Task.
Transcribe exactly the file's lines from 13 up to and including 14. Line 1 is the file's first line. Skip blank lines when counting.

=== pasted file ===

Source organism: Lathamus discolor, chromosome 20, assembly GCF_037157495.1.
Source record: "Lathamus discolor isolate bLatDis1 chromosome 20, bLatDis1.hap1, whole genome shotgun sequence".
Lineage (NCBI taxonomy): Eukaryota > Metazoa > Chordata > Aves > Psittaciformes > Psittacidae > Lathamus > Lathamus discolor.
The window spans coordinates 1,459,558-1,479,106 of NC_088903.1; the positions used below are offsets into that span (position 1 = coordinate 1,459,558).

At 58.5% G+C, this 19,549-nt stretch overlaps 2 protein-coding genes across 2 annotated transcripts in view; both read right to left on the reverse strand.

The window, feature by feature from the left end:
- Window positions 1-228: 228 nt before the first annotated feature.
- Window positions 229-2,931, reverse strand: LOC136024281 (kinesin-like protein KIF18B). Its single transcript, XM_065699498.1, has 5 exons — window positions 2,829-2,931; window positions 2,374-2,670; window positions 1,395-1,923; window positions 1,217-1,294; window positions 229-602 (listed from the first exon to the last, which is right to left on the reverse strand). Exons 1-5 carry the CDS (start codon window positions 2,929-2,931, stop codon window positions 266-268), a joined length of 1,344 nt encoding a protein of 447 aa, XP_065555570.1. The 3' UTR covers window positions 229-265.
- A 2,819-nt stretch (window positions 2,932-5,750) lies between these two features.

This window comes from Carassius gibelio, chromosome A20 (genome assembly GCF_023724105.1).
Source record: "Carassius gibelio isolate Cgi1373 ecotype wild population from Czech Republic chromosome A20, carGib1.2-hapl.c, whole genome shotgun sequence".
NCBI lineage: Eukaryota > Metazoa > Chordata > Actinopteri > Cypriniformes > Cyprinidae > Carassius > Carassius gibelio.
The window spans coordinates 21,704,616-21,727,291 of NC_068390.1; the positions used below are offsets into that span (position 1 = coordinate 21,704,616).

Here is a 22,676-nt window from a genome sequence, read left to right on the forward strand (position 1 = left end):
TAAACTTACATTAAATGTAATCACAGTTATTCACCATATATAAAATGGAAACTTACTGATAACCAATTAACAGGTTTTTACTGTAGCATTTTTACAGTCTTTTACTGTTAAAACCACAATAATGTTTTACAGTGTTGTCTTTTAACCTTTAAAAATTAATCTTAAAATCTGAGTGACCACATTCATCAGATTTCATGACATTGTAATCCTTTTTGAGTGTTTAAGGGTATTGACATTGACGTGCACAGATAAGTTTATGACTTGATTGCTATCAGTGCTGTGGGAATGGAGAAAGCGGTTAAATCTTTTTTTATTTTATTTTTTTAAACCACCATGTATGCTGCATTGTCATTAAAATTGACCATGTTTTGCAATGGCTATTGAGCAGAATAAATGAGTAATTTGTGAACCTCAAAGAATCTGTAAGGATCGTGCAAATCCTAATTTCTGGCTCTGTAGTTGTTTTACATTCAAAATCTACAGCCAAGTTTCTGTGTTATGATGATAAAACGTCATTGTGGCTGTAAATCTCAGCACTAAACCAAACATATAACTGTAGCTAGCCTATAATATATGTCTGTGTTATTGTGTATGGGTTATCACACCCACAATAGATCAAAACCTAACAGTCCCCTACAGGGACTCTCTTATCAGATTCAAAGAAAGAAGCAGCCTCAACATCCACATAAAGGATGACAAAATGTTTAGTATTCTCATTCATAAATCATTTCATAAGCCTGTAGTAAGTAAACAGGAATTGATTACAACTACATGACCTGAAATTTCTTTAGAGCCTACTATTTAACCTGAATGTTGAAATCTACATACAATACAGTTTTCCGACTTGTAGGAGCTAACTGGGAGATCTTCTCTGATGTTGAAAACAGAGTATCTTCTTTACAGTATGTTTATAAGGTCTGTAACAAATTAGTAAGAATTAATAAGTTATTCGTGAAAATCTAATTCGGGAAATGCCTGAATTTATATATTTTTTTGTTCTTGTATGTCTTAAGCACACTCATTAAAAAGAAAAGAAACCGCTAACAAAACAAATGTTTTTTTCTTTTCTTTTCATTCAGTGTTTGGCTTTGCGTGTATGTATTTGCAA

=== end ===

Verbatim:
The window spans coordinates 21,704,616-21,727,291 of NC_068390.1; the positions used below are offsets into that span (position 1 = coordinate 21,704,616).

Here is a 22,676-nt window from a genome sequence, read left to right on the forward strand (position 1 = left end):